Murray: Remembering the Battle of Ringgold Gap

Murray: Remembering the Battle of Ringgold Gap

December 15th, 2013 by By Smith Murray in Opinion Columns


Dr. Smith Murray is a retired urologist. Visit or call LaVonne Jolley 423-886-2090.

On Nov. 23, 1863, the troops under Confederate General Patrick Cleburne spent the day repelling the army of Federal Gen. William Tecumseh Sherman from the north end of Missionary Ridge.

Cleburne's troops were celebrating a victory when word arrived that the Confederate center had broken.

The entire Confederate Army had to take flight. Their commander, Gen. Braxton Bragg, directed his broken and disjointed army toward Dalton. The soldiers could get away fast enough but not so the baggage train. If the pursuing Federal army under Gen. Fighting Joe Hooker could capture the baggage train, it could mean the death-knell of Bragg's army.

Bragg designated Cleburne's division as the rear guard to protect the baggage train.

At 10 p.m. on Nov. 26th, Cleburne arrived at the East Chickamauga Creek opposite Ringgold, Ga. It was a cold night and Cleburne, not wanting his men to have to sleep in wet clothes, camped short of the creek.

At this same hour Hooker's army was camping only 2-1/2 miles away.

Also at 10 p.m. Cleburne was given a verbal order to defend Ringgold Gap until the baggage train got away. Cleburne felt this might be a suicide mission, and he wanted a written order.

Close to midnight on Nov. 26-27 he got the written order. By this time he had forded the creek and was inspecting Ringgold Gap. At 2 a.m. Cleburne sent his adjutant to Bragg to see if Bragg could offer further instructions, but none were given. However, Bragg grabbed the adjutant and said, "Tell Cleburne he must hold on no matter the cost; the salvation of the army depends on him."

At 4 a.m. Cleburne's troops waded across the creek. On the opposite shore Cleburne built bonfires to warm the men and then headed them into Ringgold Gap and laid out his defense.

Ringgold Gap lies just east of downtown Ringgold. The gap is the only break in a continuous ridge that runs from north to south. The northern hill (to Cleburne's right) is called White Oak Mountain while the southern hill is called Taylor's Ridge. Running through the gap is the road to Dalton plus a railroad track and a continuation of the East Chickamauga Creek.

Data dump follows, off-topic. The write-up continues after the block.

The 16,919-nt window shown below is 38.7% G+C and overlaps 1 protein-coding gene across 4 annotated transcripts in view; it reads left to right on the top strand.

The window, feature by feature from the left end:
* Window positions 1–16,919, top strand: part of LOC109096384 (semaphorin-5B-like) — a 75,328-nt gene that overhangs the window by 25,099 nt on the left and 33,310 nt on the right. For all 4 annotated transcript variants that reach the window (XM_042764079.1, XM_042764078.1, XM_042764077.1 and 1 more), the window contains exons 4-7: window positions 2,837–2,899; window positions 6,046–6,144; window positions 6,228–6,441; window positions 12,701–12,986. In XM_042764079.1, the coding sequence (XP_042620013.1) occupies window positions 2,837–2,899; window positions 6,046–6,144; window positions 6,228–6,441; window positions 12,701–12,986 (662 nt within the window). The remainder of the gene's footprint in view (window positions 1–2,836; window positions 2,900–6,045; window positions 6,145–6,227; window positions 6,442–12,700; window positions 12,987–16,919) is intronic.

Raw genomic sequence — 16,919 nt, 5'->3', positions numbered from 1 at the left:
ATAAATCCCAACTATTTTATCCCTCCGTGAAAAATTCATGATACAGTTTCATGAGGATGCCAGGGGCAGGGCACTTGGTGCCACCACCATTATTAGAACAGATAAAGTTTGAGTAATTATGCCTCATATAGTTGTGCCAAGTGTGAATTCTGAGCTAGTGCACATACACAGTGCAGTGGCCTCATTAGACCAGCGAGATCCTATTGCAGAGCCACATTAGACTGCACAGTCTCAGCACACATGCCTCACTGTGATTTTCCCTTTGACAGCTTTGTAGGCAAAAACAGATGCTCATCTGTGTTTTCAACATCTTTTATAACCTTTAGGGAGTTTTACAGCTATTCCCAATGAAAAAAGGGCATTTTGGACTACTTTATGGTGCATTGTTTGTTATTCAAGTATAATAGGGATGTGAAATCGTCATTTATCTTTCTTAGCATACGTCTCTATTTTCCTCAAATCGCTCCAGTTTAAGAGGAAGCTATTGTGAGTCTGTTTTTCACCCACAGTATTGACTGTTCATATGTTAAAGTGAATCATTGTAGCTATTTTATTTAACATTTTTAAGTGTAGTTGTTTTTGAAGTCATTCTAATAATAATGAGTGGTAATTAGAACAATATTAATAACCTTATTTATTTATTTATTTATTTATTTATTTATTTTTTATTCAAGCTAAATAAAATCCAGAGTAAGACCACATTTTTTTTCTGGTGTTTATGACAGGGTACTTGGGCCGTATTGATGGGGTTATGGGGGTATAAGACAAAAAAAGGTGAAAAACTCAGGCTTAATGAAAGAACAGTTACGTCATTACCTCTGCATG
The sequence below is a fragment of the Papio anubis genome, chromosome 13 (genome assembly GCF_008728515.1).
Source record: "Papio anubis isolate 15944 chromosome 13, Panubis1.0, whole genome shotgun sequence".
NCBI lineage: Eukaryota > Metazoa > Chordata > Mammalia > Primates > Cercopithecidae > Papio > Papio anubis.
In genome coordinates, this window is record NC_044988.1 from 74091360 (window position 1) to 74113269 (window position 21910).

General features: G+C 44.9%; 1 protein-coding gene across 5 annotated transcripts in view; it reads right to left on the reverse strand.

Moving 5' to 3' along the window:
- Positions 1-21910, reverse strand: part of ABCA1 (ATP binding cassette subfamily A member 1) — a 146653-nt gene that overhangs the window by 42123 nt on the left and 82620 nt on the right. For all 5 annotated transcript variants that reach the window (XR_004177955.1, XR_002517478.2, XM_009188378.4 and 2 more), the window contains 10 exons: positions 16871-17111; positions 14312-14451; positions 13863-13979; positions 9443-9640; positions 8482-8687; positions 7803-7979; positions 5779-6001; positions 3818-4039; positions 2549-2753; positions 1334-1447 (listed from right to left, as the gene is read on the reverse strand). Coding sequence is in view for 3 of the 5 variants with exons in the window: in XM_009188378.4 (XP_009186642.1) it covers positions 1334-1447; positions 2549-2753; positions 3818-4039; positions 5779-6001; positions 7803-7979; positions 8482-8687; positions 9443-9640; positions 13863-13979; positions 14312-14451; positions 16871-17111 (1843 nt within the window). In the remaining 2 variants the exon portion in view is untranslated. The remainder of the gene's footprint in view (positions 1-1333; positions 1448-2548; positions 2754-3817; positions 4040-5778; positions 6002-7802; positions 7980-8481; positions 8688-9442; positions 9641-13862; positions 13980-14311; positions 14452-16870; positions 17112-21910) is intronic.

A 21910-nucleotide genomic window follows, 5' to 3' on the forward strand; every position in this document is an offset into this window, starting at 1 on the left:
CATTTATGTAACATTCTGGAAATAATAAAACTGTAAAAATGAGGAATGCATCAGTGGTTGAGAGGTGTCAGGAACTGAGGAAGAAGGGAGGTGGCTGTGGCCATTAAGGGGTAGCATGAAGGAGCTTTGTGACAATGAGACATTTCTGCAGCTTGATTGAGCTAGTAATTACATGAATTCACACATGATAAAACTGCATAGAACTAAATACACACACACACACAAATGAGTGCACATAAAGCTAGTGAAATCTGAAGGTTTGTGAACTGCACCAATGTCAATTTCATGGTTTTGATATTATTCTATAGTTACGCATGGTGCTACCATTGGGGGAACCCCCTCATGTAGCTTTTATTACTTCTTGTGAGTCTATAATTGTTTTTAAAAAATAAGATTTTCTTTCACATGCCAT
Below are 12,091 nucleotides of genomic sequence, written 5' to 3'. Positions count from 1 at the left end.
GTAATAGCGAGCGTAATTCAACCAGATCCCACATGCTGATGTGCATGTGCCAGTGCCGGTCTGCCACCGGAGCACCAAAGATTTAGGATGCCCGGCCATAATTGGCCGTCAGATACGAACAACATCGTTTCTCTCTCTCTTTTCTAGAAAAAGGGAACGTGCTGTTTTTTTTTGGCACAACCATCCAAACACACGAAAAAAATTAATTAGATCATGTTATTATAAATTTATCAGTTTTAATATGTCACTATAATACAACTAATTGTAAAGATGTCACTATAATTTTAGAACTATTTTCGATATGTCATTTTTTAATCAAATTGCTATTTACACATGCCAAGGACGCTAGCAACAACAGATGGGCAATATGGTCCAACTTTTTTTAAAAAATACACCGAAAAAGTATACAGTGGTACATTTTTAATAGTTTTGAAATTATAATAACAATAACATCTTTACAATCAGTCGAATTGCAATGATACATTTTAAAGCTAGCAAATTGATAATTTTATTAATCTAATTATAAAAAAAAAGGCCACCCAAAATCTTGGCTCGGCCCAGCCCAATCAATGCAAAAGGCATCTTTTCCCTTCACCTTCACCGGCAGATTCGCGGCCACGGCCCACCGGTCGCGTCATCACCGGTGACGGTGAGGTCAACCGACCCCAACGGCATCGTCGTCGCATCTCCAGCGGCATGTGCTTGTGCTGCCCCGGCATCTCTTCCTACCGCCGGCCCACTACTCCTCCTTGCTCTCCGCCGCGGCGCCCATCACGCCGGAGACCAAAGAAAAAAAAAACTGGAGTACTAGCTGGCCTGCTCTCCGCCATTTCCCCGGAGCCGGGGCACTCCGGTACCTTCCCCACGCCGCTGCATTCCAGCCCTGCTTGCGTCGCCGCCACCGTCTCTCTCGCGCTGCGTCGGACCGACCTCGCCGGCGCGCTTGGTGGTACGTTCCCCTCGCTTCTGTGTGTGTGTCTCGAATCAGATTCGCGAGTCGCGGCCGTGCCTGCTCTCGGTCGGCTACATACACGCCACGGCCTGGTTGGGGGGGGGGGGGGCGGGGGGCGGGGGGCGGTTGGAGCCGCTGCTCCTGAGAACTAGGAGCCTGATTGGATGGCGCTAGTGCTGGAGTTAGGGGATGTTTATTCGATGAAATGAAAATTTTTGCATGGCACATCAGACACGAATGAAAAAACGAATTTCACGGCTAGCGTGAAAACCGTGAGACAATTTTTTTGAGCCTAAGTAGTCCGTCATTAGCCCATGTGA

In the gap Cleburne placed his two cannons and supported them with four regiments of Govan's brigade. To his right, Grandbury's brigade stood in the wooded slope of White Oak Mountain. Cleburne placed only two regiments across the creek since any attack around his left would be impeded by the creek. Polk's and Lowry's brigades were in reserve behind White Oak Mountain.

Cleburne astutely placed one regiment of Granbury's brigade on top of White Oak Mountain. This regiment would signal Polk's and Lowry's brigades to ascend the mountain to blunt any attempt by Hooker's army to flank Cleburne on his right.

By 8 a.m. Hooker's army poured into Ringgold. First they tried to get by Cleburne by sending men to Cleburne's right, where Granbury's men stopped them. At almost the same time, the 13th Illinois tried to force its way through the gap. Cleburne's cannons blasted them back.

As the morning wore on, Hooker desperately tried to flank Cleburne's right. These flanking attempts extended to a mile beyond the gap itself. As the Federals came up the mountain, Polk's and Lowry's brigades came up and extended the Confederate line along the crest. The Federals came close to the top but were beaten back all along the line.

Hooker also tried Cleburne's left. There the crossfire from the two regiments across the creek plus Govan's rifles in the gap and the two cannons held them at bay.

Shortly after 12:30 p.m. the baggage train was safely away, and Cleburne could withdraw his men from the gap. The battle had lasted about five hours. It had been Cleburne's lone division against Hooker's army group of about 16,000 men.

The criticism of Hooker is two-fold: 1) Rushing into the gap piecemeal instead of first consolidating his whole army. 2) Attacking before his artillery was brought onto the field.

Rushing in piecemeal and without his artillery is explained by haste. If Hooker were to whip a fleeing army, he had to proceed ahead of his artillery, and he thought he was up against a fleeing, disorganized army. He had easily walked through Confederate resistance on Lookout Mountain and on Missionary Ridge. He expected these Confederate troops would be no match.

He was in for a surprise. He had not faced Cleburne's division before.